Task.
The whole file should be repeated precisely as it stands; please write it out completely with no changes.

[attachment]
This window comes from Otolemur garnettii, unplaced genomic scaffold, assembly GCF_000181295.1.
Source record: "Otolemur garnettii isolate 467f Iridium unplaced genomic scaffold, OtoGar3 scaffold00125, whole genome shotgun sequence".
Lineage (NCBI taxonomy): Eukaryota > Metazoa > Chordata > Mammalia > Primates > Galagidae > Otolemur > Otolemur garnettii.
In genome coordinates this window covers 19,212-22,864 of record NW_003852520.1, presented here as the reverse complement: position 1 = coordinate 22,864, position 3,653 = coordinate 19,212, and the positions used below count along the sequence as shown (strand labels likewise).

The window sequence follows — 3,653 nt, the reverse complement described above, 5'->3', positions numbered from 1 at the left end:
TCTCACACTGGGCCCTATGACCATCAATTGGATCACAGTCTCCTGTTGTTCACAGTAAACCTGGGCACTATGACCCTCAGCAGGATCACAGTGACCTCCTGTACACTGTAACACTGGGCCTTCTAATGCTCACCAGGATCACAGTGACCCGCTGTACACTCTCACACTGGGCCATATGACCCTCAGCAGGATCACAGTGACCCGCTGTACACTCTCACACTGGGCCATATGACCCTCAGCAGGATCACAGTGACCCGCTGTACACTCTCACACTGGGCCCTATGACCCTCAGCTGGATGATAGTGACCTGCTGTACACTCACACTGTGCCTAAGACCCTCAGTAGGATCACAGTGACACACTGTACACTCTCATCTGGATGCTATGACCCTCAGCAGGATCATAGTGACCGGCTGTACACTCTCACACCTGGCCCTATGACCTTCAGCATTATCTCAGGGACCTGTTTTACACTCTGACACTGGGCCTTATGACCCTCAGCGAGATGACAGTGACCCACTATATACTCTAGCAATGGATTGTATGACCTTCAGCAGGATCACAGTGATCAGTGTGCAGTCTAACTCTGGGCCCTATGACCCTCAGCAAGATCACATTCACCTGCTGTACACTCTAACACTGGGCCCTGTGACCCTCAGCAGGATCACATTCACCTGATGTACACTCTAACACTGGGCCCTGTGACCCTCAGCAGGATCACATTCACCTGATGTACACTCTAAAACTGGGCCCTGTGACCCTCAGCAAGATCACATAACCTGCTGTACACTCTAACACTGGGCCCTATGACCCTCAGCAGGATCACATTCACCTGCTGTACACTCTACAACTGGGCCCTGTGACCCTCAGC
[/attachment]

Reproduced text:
This window comes from Otolemur garnettii, unplaced genomic scaffold, assembly GCF_000181295.1.
Source record: "Otolemur garnettii isolate 467f Iridium unplaced genomic scaffold, OtoGar3 scaffold00125, whole genome shotgun sequence".
Lineage (NCBI taxonomy): Eukaryota > Metazoa > Chordata > Mammalia > Primates > Galagidae > Otolemur > Otolemur garnettii.
In genome coordinates this window covers 19,212-22,864 of record NW_003852520.1, presented here as the reverse complement: position 1 = coordinate 22,864, position 3,653 = coordinate 19,212, and the positions used below count along the sequence as shown (strand labels likewise).

The window sequence follows — 3,653 nt, the reverse complement described above, 5'->3', positions numbered from 1 at the left end:
TCTCACACTGGGCCCTATGACCATCAATTGGATCACAGTCTCCTGTTGTTCACAGTAAACCTGGGCACTATGACCCTCAGCAGGATCACAGTGACCTCCTGTACACTGTAACACTGGGCCTTCTAATGCTCACCAGGATCACAGTGACCCGCTGTACACTCTCACACTGGGCCATATGACCCTCAGCAGGATCACAGTGACCCGCTGTACACTCTCACACTGGGCCATATGACCCTCAGCAGGATCACAGTGACCCGCTGTACACTCTCACACTGGGCCCTATGACCCTCAGCTGGATGATAGTGACCTGCTGTACACTCACACTGTGCCTAAGACCCTCAGTAGGATCACAGTGACACACTGTACACTCTCATCTGGATGCTATGACCCTCAGCAGGATCATAGTGACCGGCTGTACACTCTCACACCTGGCCCTATGACCTTCAGCATTATCTCAGGGACCTGTTTTACACTCTGACACTGGGCCTTATGACCCTCAGCGAGATGACAGTGACCCACTATATACTCTAGCAATGGATTGTATGACCTTCAGCAGGATCACAGTGATCAGTGTGCAGTCTAACTCTGGGCCCTATGACCCTCAGCAAGATCACATTCACCTGCTGTACACTCTAACACTGGGCCCTGTGACCCTCAGCAGGATCACATTCACCTGATGTACACTCTAACACTGGGCCCTGTGACCCTCAGCAGGATCACATTCACCTGATGTACACTCTAAAACTGGGCCCTGTGACCCTCAGCAAGATCACATAACCTGCTGTACACTCTAACACTGGGCCCTATGACCCTCAGCAGGATCACATTCACCTGCTGTACACTCTACAACTGGGCCCTGTGACCCTCAGC